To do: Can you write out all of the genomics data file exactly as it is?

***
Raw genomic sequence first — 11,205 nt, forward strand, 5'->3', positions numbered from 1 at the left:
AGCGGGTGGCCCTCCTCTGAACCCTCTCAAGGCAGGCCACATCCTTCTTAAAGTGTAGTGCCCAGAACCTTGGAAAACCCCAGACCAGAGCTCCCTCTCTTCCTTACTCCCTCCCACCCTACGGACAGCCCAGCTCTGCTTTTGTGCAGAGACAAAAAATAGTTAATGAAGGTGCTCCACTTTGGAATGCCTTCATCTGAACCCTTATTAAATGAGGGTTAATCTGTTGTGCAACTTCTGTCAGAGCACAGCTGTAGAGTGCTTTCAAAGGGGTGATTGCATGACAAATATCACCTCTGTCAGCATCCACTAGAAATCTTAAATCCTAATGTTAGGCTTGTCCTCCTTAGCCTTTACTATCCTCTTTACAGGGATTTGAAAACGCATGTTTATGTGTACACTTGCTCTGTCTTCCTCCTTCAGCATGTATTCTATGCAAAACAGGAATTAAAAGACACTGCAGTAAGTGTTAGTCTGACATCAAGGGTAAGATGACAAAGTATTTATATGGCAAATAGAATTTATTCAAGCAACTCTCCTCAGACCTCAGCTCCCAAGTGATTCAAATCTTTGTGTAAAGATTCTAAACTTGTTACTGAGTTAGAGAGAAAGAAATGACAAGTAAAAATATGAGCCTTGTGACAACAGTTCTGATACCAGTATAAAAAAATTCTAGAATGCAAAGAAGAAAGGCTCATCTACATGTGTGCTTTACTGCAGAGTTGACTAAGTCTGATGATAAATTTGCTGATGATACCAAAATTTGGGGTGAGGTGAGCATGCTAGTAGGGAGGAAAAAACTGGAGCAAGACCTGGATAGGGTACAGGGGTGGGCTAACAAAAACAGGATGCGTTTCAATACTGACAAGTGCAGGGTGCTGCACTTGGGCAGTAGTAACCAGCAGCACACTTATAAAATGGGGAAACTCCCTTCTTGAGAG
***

Raw genomic sequence first — 11,205 nt, forward strand, 5'->3', positions numbered from 1 at the left:
AGCGGGTGGCCCTCCTCTGAACCCTCTCAAGGCAGGCCACATCCTTCTTAAAGTGTAGTGCCCAGAACCTTGGAAAACCCCAGACCAGAGCTCCCTCTCTTCCTTACTCCCTCCCACCCTACGGACAGCCCAGCTCTGCTTTTGTGCAGAGACAAAAAATAGTTAATGAAGGTGCTCCACTTTGGAATGCCTTCATCTGAACCCTTATTAAATGAGGGTTAATCTGTTGTGCAACTTCTGTCAGAGCACAGCTGTAGAGTGCTTTCAAAGGGGTGATTGCATGACAAATATCACCTCTGTCAGCATCCACTAGAAATCTTAAATCCTAATGTTAGGCTTGTCCTCCTTAGCCTTTACTATCCTCTTTACAGGGATTTGAAAACGCATGTTTATGTGTACACTTGCTCTGTCTTCCTCCTTCAGCATGTATTCTATGCAAAACAGGAATTAAAAGACACTGCAGTAAGTGTTAGTCTGACATCAAGGGTAAGATGACAAAGTATTTATATGGCAAATAGAATTTATTCAAGCAACTCTCCTCAGACCTCAGCTCCCAAGTGATTCAAATCTTTGTGTAAAGATTCTAAACTTGTTACTGAGTTAGAGAGAAAGAAATGACAAGTAAAAATATGAGCCTTGTGACAACAGTTCTGATACCAGTATAAAAAAATTCTAGAATGCAAAGAAGAAAGGCTCATCTACATGTGTGCTTTACTGCAGAGTTGACTAAGTCTGATGATAAATTTGCTGATGATACCAAAATTTGGGGTGAGGTGAGCATGCTAGTAGGGAGGAAAAAACTGGAGCAAGACCTGGATAGGGTACAGGGGTGGGCTAACAAAAACAGGATGCGTTTCAATACTGACAAGTGCAGGGTGCTGCACTTGGGCAGTAGTAACCAGCAGCACACTTATAAAATGGGGAAACTCCCTTCTTGAGAG